Manet’s The Horsewoman (1875)
There are at least two ways to view a work of art: either literally as though the image is a view through a window or poetically as though in the reflecting mirror of the artist’s mind. Literalists are likely to read Manet’s The Horsewoman as “unfinished” because the background looks it. The trees of the wood, broadly brushed with thin paint, seem too impressionistic considering that the horsewoman and her mount in the foreground are finely painted.
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Imaginative observers, on the other hand, should recognize that the solidly-painted horsewoman and the thinly-painted background are on two different levels of reality. The solid horsewoman is real. She represents “the artist” turning around to check her image in the mirror as she “paints” the background with her short whip as a “brush”. Once again, that over-the-shoulder pose, indicates the presence of a practising artist while the “unfinished” background is a "half-finished painting,” a work-in-progress.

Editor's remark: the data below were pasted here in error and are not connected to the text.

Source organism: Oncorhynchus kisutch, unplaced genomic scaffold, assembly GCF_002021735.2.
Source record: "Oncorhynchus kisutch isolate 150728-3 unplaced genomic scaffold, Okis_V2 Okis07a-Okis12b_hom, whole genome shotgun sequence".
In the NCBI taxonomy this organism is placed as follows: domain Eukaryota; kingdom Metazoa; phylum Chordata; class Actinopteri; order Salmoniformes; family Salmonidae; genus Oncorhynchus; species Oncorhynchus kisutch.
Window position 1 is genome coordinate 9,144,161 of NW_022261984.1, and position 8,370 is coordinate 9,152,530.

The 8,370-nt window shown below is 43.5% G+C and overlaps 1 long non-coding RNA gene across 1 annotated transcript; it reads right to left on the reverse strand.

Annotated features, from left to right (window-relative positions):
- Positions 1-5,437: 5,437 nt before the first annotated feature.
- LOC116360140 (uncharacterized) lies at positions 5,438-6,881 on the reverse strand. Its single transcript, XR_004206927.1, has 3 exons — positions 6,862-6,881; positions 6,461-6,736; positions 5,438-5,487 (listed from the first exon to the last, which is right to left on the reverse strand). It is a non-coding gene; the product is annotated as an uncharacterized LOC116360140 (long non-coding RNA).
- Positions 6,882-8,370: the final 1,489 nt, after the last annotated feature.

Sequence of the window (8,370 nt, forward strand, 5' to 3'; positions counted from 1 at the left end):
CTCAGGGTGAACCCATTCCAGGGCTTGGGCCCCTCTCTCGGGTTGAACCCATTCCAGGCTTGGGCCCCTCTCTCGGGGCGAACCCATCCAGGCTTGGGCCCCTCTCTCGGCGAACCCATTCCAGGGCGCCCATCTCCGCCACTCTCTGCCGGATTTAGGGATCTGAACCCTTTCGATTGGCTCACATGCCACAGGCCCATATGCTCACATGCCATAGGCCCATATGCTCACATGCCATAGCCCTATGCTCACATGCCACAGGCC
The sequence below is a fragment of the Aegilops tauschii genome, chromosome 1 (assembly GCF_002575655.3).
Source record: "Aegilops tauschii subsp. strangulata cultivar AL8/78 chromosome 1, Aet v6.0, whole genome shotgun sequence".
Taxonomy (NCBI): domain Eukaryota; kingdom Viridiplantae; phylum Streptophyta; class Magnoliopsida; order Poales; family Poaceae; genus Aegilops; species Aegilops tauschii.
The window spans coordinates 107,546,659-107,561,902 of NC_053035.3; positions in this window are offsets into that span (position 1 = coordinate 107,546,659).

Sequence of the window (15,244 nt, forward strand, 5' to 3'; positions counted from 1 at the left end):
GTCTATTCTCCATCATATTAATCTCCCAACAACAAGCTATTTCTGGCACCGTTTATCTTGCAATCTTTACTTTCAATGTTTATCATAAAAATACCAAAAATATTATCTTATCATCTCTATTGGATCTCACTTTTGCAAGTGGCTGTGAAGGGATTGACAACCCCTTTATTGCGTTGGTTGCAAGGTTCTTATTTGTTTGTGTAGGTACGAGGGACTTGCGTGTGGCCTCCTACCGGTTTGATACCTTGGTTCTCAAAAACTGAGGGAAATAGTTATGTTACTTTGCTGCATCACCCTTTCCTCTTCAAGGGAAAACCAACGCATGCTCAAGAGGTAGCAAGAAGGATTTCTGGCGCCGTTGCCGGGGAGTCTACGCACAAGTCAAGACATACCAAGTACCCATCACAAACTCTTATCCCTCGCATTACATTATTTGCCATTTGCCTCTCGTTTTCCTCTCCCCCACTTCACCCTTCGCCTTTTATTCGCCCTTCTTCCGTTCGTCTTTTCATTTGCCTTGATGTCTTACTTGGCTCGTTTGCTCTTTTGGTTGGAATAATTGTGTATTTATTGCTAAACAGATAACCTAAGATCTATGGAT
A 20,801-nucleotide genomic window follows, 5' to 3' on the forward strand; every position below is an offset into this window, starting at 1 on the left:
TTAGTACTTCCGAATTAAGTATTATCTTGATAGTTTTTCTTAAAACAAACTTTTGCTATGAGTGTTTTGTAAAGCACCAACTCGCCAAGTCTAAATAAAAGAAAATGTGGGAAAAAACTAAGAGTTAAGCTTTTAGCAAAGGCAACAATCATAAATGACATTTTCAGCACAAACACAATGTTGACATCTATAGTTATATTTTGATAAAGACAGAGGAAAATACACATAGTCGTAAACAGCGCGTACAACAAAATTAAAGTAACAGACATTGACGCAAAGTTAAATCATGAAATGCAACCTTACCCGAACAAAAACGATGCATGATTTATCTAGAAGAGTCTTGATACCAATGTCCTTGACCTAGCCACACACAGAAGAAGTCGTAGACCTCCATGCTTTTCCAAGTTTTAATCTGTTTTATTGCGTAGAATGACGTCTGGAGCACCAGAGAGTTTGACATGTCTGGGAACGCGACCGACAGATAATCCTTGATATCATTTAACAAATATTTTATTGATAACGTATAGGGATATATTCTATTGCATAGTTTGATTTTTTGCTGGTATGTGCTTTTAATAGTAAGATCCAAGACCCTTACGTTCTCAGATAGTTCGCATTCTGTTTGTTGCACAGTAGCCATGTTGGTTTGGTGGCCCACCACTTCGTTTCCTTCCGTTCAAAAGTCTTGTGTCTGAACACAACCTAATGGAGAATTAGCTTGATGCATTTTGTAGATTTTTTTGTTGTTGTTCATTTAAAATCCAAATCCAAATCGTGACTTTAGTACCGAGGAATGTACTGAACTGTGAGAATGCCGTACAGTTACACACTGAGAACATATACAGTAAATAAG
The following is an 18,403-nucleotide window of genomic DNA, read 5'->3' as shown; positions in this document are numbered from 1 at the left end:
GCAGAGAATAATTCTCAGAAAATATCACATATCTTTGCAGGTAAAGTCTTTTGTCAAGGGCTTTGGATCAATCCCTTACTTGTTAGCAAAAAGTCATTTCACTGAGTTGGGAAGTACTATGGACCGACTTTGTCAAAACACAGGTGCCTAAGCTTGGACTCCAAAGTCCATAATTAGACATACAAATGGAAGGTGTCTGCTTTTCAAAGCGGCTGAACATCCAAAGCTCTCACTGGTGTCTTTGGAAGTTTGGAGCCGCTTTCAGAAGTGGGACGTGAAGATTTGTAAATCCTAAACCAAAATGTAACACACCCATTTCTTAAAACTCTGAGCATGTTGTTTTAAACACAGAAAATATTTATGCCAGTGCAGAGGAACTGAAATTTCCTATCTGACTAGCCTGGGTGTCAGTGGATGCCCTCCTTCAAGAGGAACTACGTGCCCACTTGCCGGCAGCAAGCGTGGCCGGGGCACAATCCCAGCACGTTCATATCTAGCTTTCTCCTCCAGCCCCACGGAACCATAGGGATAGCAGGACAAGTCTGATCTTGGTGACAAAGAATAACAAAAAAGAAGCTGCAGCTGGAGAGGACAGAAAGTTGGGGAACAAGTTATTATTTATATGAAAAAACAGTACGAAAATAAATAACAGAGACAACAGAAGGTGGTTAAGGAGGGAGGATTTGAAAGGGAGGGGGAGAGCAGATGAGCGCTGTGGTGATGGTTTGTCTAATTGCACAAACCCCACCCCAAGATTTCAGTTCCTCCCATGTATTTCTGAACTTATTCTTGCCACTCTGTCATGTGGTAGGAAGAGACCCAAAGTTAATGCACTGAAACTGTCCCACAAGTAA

The horse in profile taking up most of the foreground represents the easel through word-play. An easel in French is un chevalet because it often has four legs, two in front and two behind like a horse, the French for which is un cheval. The horsewoman on the cheval(et) is thus both artist and model, subject and object.
Other paintings by Manet using the same methods are Le Dejeuner sur L'Herbe and Mlle. V in the Costume of an Espada, both of whose backgrounds represent a painting, and Young Lady of 1866 which puns on the French word for painting.
More Works by Manet
Skating on ice is like drawing lines on the mirrored surface of the artist's mind
This magical composition hides a complex thought of seeming effortless construction: a masterpiece of the first order
How remembering an artist's pose helps identify an alter ego
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